Richard Starkings, Tyler Shainline and Shaky Kane set out to stun with their new comic The Beef: Tainted Love via Image. In the making since 2014, this first of five issues paints a landscape of generational hatred, genetically modified produce, and so-called ‘biochemical romance’, as an all new type of hero is born out of the most unlikely circumstances.
Set in Mudsville, USA, the story centres around Chuck Carter; a second generation slaughterhouse labourer, and one of the few good men in town. Frequent flashbacks reveal that Chuck has been raised on the very same beef his daddy worked to produce, before he died under ‘accidental’ circumstances involving a meat grinder when Chuck was just a teenager. Unfortunately for the people of Mudsville, Chuck’s not the only one to follow in the footsteps of a patriarch, as the schoolyard bullies who tormented him in his youth – the Vodino brothers – inherit the racist, misogynistic ways of their callous factory owner grandpa, who may or may not have been responsible for the gruesome death of our hero’s father. The bros Vodinos continue to terrorise present-day Chuck, acting as a catalyst for his transformation into ‘The Beef’; an inside-out, bulked up hero hellbent on avenging the woman he loves.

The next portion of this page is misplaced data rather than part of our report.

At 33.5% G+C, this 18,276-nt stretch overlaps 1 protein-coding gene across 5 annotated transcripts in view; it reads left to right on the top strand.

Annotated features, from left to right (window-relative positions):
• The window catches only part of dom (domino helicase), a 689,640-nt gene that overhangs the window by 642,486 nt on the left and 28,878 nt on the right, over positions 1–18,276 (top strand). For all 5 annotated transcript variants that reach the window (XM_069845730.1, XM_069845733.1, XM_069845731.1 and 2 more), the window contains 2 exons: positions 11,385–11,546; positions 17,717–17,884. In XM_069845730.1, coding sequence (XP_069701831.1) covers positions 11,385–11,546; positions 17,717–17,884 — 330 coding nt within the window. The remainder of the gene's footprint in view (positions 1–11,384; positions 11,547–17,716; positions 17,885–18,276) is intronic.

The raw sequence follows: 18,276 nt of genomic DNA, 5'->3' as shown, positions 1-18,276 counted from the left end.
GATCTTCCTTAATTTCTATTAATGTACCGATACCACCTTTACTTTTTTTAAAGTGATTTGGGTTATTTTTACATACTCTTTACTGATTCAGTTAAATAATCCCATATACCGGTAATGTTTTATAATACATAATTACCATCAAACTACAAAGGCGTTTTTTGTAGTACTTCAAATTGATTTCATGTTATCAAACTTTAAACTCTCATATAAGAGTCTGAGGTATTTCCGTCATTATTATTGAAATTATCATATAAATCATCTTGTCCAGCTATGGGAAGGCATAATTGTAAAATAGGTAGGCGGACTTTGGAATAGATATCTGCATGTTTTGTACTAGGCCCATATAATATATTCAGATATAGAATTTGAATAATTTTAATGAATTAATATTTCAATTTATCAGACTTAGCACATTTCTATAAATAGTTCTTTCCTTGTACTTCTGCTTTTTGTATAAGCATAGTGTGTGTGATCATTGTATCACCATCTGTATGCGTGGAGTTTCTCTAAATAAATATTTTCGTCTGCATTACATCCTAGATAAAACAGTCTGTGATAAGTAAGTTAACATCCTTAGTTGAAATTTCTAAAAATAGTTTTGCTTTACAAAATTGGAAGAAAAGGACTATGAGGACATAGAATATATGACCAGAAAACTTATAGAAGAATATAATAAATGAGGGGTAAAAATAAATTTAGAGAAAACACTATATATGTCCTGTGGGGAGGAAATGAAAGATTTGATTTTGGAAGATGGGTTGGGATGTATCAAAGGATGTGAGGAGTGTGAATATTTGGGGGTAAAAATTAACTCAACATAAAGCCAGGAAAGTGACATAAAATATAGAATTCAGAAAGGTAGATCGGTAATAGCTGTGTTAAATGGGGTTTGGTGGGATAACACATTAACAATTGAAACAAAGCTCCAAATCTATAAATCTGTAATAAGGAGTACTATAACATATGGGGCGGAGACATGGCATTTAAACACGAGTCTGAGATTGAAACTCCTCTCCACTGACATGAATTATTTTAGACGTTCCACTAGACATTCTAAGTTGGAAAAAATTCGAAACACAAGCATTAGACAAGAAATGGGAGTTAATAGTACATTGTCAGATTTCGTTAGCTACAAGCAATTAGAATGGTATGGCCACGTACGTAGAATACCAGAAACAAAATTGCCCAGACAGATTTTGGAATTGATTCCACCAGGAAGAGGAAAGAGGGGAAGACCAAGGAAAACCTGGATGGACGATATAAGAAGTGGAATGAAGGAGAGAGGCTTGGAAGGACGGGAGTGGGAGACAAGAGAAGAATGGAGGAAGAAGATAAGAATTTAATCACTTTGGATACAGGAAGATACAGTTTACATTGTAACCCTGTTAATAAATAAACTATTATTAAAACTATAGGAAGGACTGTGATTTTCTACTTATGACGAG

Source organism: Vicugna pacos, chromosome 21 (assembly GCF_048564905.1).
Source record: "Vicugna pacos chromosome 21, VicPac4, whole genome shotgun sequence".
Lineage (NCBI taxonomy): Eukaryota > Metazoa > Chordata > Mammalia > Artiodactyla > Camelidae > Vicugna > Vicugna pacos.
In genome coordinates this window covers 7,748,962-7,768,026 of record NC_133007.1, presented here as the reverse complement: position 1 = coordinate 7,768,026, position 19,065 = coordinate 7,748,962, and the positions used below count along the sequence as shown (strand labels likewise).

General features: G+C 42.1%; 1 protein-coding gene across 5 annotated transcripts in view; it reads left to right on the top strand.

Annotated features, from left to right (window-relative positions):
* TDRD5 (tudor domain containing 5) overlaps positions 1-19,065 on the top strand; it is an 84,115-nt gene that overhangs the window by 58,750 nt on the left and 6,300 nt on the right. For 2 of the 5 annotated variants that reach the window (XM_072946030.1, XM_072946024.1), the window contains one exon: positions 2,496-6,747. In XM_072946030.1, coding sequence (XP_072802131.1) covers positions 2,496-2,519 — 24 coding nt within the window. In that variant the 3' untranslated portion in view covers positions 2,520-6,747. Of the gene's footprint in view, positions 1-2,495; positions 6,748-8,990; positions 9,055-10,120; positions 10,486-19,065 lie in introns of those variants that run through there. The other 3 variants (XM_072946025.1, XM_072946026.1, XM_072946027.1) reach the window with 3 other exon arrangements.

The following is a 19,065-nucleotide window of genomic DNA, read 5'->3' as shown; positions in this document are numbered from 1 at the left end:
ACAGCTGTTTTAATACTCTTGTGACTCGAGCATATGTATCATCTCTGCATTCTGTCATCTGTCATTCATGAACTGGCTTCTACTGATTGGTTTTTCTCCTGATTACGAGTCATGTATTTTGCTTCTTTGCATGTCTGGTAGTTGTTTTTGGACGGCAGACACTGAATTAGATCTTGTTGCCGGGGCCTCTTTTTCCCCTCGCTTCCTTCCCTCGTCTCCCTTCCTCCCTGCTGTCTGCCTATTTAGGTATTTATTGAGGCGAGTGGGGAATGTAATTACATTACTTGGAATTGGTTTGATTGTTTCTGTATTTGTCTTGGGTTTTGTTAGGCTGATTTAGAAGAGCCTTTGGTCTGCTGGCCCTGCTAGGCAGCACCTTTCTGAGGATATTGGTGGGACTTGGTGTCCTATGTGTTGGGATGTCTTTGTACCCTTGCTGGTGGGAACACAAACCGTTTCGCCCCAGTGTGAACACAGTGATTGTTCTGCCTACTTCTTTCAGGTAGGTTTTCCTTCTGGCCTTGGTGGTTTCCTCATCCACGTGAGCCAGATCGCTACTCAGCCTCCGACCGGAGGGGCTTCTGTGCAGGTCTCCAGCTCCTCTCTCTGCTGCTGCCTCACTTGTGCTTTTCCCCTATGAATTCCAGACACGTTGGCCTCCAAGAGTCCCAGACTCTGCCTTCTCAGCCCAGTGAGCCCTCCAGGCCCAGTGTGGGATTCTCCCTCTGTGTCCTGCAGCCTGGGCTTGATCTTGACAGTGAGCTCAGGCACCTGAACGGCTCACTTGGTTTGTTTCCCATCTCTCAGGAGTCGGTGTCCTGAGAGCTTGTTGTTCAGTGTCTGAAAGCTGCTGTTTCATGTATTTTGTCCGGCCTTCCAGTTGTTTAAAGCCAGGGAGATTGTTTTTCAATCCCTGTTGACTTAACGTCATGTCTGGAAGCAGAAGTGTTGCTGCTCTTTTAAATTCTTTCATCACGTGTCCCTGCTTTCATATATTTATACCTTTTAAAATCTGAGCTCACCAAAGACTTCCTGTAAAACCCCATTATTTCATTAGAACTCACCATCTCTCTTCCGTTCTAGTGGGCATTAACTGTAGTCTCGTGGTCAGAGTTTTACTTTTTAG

The first cut of The Beef to slap readers in the face will be the unrelenting written and visual depictions of slaughterhouse rituals. We see in detail how a captive bolt gun is used to stun cows before they meet their maker: “Pressurised air shoots this sharp, retractable bolt into the brain of each cow, destroying the brain matter but allowing the heart to still pump.” As we gaze into the huge, soulful eyes of a cow mid getting its throat slashed, we’re told that “Chuck has shot penetrating bolts into the skulls of approximately 23,000 cows in his lifetime.” Not only has his psyche been warped by this prolonged exposure to the horrific slaughter process, Chuck has also been bombarding his brain with excitotoxins and amino acids – “known to cause severe central nervous system distress and brain damage” – contained within the genetically altered foodstuffs that have made up his fast food diet since childhood.
Where golden age comic heroes were born of the concerns of their time – the rise of fascism, atomic experimentation and the like – here we see a fantastical character created from all too realistic contemporary influences having remarkable side effects. Beneath its pulpy exterior, The Beef explores the harmful effects of the meat industry and mass consumption in an altogether more enjoyable mode than What the Health, Cowspiracy, and similar socio-environmental propaganda movies putting people off their food recently. Throw in the gun-toting, woman and immigrant-hating antagonists, with some truly politically incorrect dialogue, and we’ve got the deep-rooted problems plaguing the United States, extrapolated to their most extreme conclusions in a page-turning palette of radioactive greens and blood reds in inimitable Shaky Kane style.
As part one wraps immediately upon Chuck’s transformation, readers will have to hang tight to see him in action as the titular meat man out to avenge his love. Yet this ruthless debut issue certainly sets expectations high, and the continuation of the unique superhero’s quest will surely be worth the wait.
Richard Starkings and Tyler Shainline (W), Shaky Kane (A) • Image Comics, $3.99
Review by Ally Russell